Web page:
June 16, 2022
The Fed delivers a larger than expected 75-basis-point hike
For the first time in 28 years, the Federal Reserve (the Fed) raised the Fed Funds Target Rate 75 basis points (bps). Chairman Jerome Powell noted that last week’s reacceleration in inflation was material in it becoming more assertive in moving from a 50-bps to a 75-bps increase in the policy rate.
We view this larger than expected rate hike as a first step to restoring the Fed’s credibility on slowing inflation. It is now clear to us that the Fed is determined to materially decrease inflation and bring it closer to its target rate.
Investors can expect tighter financial conditions and policy rates, which limit upside for equity valuations while exerting downward pressure on fundamentals including corporate earnings.
The Fed will “front-load” rate hikes, the goal of which is to meaningfully slow inflation sooner rather than later.
The Fed’s statements highlighted that the economy is more resilient than we thought — this leaves the door open for faster rate hikes and gives the Fed flexibility going forward.
Fixed Income Markets
- There was not much of a reaction in the fixed income markets to the Fed’s announcement. Following the Fed’s action and press conference, U.S. Treasury yields were relatively unchanged. Credit spreads were also stable.
- We continue to expect interest rates across the yield curve to rise with the yield curve remaining flat and inverted at certain points. We are keeping a close eye on the yield curve as a full inversion of it would indicate a recession is around the corner. Our positioning reflects this view by being shorter duration, barbelling our yield curve positioning and being relatively higher in credit quality.
- Equity investors largely discounted the move leading up to the meeting, with markets having declined more than 10% from peak to trough in June. Following the Fed’s decision, there was a strong rally in equity markets.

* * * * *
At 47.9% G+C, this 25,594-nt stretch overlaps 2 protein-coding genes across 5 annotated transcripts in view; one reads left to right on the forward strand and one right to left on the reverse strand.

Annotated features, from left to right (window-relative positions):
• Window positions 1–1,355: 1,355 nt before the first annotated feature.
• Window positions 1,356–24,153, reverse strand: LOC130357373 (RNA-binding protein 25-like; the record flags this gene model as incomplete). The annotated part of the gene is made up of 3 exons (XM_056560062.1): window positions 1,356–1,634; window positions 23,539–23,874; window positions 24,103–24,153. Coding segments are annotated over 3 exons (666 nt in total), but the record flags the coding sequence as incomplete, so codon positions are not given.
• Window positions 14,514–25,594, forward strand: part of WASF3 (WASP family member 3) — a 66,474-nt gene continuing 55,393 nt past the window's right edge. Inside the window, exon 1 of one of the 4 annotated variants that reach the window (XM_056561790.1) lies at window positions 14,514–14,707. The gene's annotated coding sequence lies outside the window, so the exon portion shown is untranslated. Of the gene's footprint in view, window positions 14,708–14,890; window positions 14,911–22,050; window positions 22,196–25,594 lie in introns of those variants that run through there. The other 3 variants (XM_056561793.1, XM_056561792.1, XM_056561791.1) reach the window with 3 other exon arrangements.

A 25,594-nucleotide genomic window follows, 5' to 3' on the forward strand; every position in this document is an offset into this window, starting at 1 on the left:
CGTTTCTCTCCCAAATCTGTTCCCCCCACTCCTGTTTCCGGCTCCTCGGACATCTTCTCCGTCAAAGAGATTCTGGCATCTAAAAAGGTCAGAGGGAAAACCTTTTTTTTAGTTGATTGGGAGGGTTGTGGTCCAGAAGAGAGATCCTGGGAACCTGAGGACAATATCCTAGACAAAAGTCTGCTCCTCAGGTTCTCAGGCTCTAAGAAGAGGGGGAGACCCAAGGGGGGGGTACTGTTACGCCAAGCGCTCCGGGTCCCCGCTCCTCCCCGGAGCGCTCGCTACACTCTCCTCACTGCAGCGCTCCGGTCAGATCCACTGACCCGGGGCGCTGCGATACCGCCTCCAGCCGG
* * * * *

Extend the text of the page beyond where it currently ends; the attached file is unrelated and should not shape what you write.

- As long-term inflation expectations continue to move higher, this has implications for equities as inflation cuts into companies’ margins. In the near term, this means equity earnings will be challenged as companies will be hurt by higher input cost and consumers with less disposable income due to inflation. However, it will take some time for rate hikes to fully trickle down into corporate fundamentals.
- We continue to advocate for defensive positioning in equities favoring segments exhibiting quality and yield. We find the most recent decline in equities to have made some entry points more attractive for long-term investors.
- The unmistakable takeaway from the Federal Open Market Committee’s policy statement, the summary of economic projections and Powell’s press conference is that the Fed has restoring price stability as its paramount goal. The more aggressive and front-loaded rate tightening is aimed at dampening the rapid pace of inflation and stemming further large increases in consumer inflation expectations.
- We expect the Fed to remain laser focused on slowing inflation and continue to raise rates by either 50 bps or 75 bps at the July meeting. However, Powell re-emphasized that the Fed needs to remain dynamic in adjusting the stance of policy based on new economic data and the economic outlook.
- Volatility will persist across stock and bond markets until there is greater clarity on the path of inflation (we think it will be lower by the end of 2022); the Russian invasion of Ukraine; and China’s stop-start COVID policy, which is straining global supply chains.
- Given the market turbulence and a rising probability of both a recession and stubbornly high inflation, we think portfolios should be underweight long-term strategic allocations to equities and overweight allocations to cash for now. We see opportunities to diversify income sources and raise the quality of portfolios during this volatile period across asset classes. Where possible, alternative assets like hedge funds, commodities and private credit investments are attractive additions to portfolios.
First Republic Private Wealth Management encompasses First Republic Investment Management, Inc., an SEC-registered Investment Advisor, First Republic Securities Company, LLC, Member FINRA/SIPC, First Republic Trust Company (“FRTC”), First Republic Trust Company of Delaware LLC (“FRTC-DE”) and First Republic Trust Company of Wyoming LLC (“FRTC-WY”).
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